Carnegie Mellon University
Case_cmu_0041E_11143.pdf (3.41 MB)

A Set of Algorithmic Models of Product Platforming and Learning by Doing to Inform Battery Manufacturing Decisions and Processes

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posted on 2024-06-05, 21:31 authored by Sarah CaseSarah Case

 The manufacturing cost and consumer demand for battery electric vehicles (BEVs) is critical to determining effective decisions for policymakers and vehicle manufacturers to reduce greenhouse gas (GHG) emissions. Increased globalization has provided opportunities for companies to reduce costs by creating common platforms across products sold in different countries. Cost reductions are also made possible through increasing production line efficiency through learning by doing, which grows as a company’s cumulative production increases. This dissertation develops models to analyze these sources of cost reductions and inform manufacturer and policy decisions. Chapter 1 provides an introduction that motivates the problem. In Chapter 2, the global platforming problem is modeled as a Nash equilibrium among oligopolistic competing firms, each maximizing its profit across markets with respect to its pricing, design, and platforming decisions. We develop and compare two methods to identify Nash equilibria: (1) a sequential iterative optimization (SIO) algorithm, in which each firm solves a mixed-integer nonlinear programming problem globally, with firms iterating until convergence; and (2) a mathematical program with equilibrium constraints (MPEC) that solves the Karush Kuhn Tucker conditions for all firms simultaneously. The algorithms’ performance and results are compared in a case study of plug-in hybrid electric vehicles where firms choose optimal battery capacity and whether to platform or differentiate battery capacity across the US and Chinese markets. Chapter 3 presents a learning curve model for electric vehicle batteries based on engineering process models of battery cell and pack production lines that is both consistent with potential sources of cost reductions in the production process and transparent with respect to assumptions of future material costs and battery chemistries.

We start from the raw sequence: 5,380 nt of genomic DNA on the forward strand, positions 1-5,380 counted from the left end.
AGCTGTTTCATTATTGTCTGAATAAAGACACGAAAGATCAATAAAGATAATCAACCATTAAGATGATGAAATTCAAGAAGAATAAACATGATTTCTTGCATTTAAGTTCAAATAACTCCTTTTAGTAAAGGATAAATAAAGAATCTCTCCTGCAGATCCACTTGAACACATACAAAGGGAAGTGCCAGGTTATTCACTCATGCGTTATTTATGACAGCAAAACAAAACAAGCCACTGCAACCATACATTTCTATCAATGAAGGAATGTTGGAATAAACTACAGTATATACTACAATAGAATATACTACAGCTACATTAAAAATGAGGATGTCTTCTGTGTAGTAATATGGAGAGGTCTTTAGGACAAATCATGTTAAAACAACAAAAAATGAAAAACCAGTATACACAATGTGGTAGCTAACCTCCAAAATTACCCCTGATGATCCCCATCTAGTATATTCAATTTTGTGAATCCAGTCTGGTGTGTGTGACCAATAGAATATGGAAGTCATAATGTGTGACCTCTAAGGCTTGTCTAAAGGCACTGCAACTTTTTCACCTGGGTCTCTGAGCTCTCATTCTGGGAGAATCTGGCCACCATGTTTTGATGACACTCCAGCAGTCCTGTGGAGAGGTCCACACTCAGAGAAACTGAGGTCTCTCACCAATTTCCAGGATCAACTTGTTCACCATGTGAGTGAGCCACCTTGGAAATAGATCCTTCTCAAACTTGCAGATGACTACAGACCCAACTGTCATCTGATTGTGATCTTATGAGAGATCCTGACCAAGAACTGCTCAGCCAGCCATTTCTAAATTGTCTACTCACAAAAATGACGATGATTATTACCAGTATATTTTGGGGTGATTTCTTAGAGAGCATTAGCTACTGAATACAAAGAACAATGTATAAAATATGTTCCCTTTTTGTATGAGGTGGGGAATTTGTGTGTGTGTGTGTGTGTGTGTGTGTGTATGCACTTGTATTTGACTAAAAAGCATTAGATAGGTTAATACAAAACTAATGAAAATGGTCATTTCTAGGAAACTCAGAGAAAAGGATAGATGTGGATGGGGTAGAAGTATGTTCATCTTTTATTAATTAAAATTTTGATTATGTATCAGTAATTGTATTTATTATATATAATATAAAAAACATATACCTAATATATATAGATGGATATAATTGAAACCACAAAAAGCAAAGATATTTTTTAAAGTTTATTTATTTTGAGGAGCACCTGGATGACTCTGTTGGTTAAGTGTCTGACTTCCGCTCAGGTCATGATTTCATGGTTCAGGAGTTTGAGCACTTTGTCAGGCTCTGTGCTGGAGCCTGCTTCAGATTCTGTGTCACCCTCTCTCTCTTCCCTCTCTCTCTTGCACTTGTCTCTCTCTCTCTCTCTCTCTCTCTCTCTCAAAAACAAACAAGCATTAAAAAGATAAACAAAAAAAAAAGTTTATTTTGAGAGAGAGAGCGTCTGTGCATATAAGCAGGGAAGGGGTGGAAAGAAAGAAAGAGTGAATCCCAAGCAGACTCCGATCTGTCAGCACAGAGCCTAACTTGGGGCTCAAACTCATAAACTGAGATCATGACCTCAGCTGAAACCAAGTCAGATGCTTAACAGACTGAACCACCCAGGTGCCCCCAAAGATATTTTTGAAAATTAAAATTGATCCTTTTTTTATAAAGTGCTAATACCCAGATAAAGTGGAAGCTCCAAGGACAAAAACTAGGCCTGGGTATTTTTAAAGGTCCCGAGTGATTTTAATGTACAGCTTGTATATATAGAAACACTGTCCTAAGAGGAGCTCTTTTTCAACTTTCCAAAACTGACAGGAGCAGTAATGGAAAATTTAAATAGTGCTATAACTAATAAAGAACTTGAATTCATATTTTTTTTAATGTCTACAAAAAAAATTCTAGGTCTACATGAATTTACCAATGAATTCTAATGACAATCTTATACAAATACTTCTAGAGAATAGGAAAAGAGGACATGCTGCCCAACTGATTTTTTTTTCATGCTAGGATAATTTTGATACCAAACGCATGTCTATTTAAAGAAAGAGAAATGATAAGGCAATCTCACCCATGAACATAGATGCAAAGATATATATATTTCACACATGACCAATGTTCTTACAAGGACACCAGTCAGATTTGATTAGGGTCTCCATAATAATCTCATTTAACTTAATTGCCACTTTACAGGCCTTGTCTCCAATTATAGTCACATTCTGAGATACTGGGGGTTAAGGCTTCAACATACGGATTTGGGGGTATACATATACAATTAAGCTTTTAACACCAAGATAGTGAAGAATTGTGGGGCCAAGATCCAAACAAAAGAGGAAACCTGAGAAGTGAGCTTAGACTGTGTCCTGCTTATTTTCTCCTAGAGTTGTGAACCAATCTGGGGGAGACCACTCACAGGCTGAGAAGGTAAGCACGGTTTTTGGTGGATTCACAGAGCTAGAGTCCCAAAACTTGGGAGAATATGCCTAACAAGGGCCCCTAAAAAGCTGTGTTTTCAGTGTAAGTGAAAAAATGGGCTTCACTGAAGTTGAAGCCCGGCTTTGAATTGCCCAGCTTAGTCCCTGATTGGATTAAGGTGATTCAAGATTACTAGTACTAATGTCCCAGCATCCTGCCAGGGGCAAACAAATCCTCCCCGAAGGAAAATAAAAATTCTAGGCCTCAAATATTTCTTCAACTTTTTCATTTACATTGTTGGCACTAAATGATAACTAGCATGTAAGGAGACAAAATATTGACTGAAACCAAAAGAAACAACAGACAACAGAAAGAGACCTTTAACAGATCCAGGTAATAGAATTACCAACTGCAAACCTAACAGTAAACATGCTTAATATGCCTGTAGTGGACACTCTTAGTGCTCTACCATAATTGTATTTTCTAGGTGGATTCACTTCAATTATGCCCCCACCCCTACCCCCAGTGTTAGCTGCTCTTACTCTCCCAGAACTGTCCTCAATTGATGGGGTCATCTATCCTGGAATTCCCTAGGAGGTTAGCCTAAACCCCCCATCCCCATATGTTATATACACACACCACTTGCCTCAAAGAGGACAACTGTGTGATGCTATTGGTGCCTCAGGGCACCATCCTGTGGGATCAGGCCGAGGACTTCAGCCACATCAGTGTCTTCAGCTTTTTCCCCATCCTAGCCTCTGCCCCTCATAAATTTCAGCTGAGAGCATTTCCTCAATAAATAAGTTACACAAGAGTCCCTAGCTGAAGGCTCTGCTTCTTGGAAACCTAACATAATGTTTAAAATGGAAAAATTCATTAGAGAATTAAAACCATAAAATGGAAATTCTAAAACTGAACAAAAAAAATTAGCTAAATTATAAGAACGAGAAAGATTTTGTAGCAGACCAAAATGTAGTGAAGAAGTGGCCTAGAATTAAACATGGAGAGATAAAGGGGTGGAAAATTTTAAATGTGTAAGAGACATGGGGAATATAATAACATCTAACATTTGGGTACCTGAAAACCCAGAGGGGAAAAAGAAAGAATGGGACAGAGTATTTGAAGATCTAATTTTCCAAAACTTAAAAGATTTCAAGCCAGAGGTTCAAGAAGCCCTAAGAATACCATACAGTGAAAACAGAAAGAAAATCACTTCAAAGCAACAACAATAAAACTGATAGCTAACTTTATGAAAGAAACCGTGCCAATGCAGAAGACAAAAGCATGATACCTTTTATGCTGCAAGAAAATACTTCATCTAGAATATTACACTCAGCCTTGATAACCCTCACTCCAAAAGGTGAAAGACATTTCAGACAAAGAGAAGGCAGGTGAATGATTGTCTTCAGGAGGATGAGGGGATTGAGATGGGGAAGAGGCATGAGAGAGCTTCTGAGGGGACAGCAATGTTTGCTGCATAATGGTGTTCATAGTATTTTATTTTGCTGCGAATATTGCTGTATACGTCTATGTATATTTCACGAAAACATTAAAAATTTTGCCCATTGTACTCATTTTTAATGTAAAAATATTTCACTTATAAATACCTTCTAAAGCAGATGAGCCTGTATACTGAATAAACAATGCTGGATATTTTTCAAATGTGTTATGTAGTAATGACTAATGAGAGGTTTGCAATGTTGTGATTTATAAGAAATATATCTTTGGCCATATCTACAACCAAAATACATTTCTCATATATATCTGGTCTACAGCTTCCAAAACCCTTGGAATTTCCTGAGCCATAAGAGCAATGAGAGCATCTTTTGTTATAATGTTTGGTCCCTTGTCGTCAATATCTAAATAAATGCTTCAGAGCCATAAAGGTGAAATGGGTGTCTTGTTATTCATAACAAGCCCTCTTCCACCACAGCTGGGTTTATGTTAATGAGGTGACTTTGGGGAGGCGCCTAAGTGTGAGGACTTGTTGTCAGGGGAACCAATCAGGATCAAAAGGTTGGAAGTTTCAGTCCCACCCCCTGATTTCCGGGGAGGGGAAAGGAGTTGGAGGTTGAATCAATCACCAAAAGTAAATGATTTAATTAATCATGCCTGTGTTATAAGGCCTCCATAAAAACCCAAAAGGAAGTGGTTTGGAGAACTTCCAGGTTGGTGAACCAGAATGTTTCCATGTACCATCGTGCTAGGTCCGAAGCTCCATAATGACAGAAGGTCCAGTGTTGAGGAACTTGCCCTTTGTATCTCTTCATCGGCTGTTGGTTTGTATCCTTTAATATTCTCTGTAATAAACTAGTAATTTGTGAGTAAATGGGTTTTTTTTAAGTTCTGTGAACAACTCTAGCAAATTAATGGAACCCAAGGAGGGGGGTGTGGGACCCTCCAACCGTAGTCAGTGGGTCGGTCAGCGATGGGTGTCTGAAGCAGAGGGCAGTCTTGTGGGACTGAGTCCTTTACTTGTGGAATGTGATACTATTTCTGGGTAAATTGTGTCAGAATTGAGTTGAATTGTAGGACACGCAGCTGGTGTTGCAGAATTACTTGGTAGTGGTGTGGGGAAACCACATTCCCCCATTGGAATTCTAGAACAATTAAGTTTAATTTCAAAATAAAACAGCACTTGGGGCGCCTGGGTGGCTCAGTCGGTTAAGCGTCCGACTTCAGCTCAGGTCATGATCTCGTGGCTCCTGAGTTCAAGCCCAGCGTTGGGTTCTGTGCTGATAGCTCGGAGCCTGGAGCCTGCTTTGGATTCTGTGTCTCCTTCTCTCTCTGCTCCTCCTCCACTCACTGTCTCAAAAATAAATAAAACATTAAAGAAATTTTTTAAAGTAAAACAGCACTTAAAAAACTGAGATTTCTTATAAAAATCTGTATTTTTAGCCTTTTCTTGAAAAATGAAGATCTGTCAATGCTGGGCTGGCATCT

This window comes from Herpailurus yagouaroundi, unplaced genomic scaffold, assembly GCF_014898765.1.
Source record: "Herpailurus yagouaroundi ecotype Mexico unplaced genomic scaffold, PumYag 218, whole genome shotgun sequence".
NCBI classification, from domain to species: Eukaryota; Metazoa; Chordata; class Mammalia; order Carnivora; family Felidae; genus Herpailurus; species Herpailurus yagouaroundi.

Degree Type

  • Dissertation


  • Mechanical Engineering

Degree Name

  • Doctor of Philosophy (PhD)


Kate S. Whitefoot

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